## Questions and Answers

Calculate the burn injury using the Rule of Nines for a client with burns affecting the entire face and upper half of the anterior torso. What is the percentage affected?

How much fluid should be infused over the first 24 hours for a client weighing 174.74 lbs with a TBSA of 36%?

11,376 mL

Calculate the total fluid to be infused in the first 8 hours for an adult burn victim weighing 81 kg with a TBSA of 19%.

What is the rate of IV fluid required in the first 24 hours for a patient who has burns on approximately 42% of his body and weighs 78 kg?

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What is the mL/hr rate to be infused in the first 8 hours after arrival for the same patient?

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Using the Rule of Nines, estimate the extent of burn injury for the areas burned: anterior trunk, anterior left arm, and posterior left leg.

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Which client is most at risk for compartment syndrome due to a burn?

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What would be the TBSA for a 47 year old male client weighing 91 kg with burns on his entire head, upper anterior torso, anterior right and left arms, and genitalia?

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Using the Parkland Formula, calculate the mL/hr in the first 8 hours of the client's arrival for the above patient.

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For a burn victim in the first 24 hours, which type of fluid would the doctor most likely order?

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Using the Parkland Formula, what is the fluid to be infused in the first 8 hours after arrival for a patient weighing 80 kg with specific burn injuries?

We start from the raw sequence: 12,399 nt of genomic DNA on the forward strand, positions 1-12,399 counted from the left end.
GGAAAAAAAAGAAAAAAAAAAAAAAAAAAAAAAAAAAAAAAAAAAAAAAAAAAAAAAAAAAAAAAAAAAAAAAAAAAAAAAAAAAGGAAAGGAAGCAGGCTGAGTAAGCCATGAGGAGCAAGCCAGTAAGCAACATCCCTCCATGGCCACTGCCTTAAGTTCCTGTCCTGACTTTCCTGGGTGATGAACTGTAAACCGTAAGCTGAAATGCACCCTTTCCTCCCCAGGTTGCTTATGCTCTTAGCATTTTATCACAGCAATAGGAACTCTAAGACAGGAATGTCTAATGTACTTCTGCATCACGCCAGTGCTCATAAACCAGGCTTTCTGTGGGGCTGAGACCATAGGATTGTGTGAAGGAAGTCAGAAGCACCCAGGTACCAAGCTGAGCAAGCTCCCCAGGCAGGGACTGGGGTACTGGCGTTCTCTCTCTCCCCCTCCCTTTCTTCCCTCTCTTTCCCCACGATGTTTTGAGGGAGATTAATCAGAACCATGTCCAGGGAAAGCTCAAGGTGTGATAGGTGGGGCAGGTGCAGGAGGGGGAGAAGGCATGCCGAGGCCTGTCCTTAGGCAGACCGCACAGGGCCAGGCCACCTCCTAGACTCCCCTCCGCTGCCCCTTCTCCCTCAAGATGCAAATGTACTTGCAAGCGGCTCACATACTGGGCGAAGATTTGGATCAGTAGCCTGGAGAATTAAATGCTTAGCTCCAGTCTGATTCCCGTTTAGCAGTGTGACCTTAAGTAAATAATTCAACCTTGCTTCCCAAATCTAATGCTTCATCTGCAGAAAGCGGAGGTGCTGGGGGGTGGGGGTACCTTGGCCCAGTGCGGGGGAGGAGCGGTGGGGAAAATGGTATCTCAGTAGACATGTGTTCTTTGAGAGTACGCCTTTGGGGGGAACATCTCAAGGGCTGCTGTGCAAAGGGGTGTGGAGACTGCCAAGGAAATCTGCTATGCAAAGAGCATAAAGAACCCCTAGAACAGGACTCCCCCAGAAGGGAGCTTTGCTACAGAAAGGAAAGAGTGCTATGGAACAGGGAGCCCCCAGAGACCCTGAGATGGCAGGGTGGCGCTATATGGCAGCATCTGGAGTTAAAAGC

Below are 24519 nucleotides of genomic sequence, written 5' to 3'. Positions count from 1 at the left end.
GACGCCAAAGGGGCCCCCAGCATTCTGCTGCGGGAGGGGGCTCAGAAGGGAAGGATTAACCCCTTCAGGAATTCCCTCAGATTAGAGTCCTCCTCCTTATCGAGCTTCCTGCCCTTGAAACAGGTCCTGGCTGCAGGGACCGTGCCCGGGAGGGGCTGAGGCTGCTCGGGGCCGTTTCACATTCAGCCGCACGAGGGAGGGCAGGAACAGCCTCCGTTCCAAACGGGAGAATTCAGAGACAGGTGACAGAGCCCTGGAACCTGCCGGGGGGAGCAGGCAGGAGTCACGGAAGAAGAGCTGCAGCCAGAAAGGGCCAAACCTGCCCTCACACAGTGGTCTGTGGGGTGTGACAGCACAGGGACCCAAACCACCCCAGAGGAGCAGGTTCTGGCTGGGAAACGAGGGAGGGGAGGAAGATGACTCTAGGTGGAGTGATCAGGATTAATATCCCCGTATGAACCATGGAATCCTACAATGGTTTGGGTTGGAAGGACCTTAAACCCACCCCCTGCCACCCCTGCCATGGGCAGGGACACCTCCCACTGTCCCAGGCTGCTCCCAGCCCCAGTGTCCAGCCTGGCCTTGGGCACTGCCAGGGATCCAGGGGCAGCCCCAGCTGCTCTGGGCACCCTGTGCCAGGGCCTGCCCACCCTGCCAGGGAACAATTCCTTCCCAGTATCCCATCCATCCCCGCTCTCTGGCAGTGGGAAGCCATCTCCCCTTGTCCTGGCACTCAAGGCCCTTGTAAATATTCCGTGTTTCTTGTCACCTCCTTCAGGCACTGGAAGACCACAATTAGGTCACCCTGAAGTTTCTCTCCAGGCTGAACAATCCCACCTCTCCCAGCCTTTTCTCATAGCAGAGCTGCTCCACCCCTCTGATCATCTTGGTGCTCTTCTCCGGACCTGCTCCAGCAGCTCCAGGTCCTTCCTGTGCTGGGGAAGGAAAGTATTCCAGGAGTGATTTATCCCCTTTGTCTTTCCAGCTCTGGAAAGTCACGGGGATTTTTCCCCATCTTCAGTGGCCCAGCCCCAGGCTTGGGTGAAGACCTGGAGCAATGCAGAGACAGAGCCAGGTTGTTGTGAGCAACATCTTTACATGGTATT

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After the first 8 hours for a burn patient receiving Lactated Ringer's with an initial volume of 30,000 mL, what should be the rate of IV fluids?

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## Study Notes

### Rule of Nines

- Burns affecting the anterior half of the head account for 4.5% TBSA.
- The upper half of the anterior torso equals 9% TBSA.
- Each lower arm contributes 4.5% TBSA; both equal 9% TBSA combined.
- The posterior half of the head adds another 4.5% TBSA.
- The upper half of the posterior torso constitutes 9% TBSA.
- Total burn injury calculated using these measurements can be 36% TBSA.

### Parkland Formula

- Fluid resuscitation calculated as: 4 mL × TBSA (%) × weight (kg).
- For a patient weighing 174.74 lbs (79 kg) with 36% TBSA, total fluid volume for the first 24 hours is 11,376 mL.
- In the first 8 hours, half of the total volume (5,688 mL) is administered.

### Fluid Calculation Examples

- For a patient weighing 81 kg with 19% TBSA, volume calculated is 3,078 mL in 24 hours.
- For another patient weighing 78 kg with 42% TBSA, total volume is 13,104 mL in 24 hours, leading to 819 mL/hr for the first 8 hours.

### Additional Calculations

- A patient with burns on anterior trunk, anterior left arm, and posterior left leg totals 31.5% of TBSA.
- Circumferential burns, especially on extremities, pose a high risk for compartment syndrome.

### Fluid Resuscitation Dynamics

- Clients with massive burns typically receive Lactated Ringer's solution for fluid resuscitation, as it helps to neutralize metabolic acidosis often present post-injury.
- After initial 8-hour fluid administration, the rate should be adjusted to provide remaining fluids over the next 16 hours.

### Study Cases

- Adult patient with burns on the entire head, anterior torso, arms, and genitalia calculated to have 28% TBSA. Initial fluid rate post-arrival determined at 637 mL/hr.
- In a case involving an adult with anterior trunk and arm burns, TBSA calculated at 22.5%, necessitating 3,600 mL in the first 8 hours.

### Summary

- Total fluid requirements after burns vary based on TBSA and weight, using the Parkland Formula.
- Close monitoring of fluid rates and adjustments post-initial resuscitation critical for recovery.

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## Description

Test your knowledge on burns fluid resuscitation applying the Parkland Formula and the Rule of Nines. This quiz covers calculations for burn injuries using specific scenarios. Challenge yourself and reinforce your understanding of fluid management in burn cases.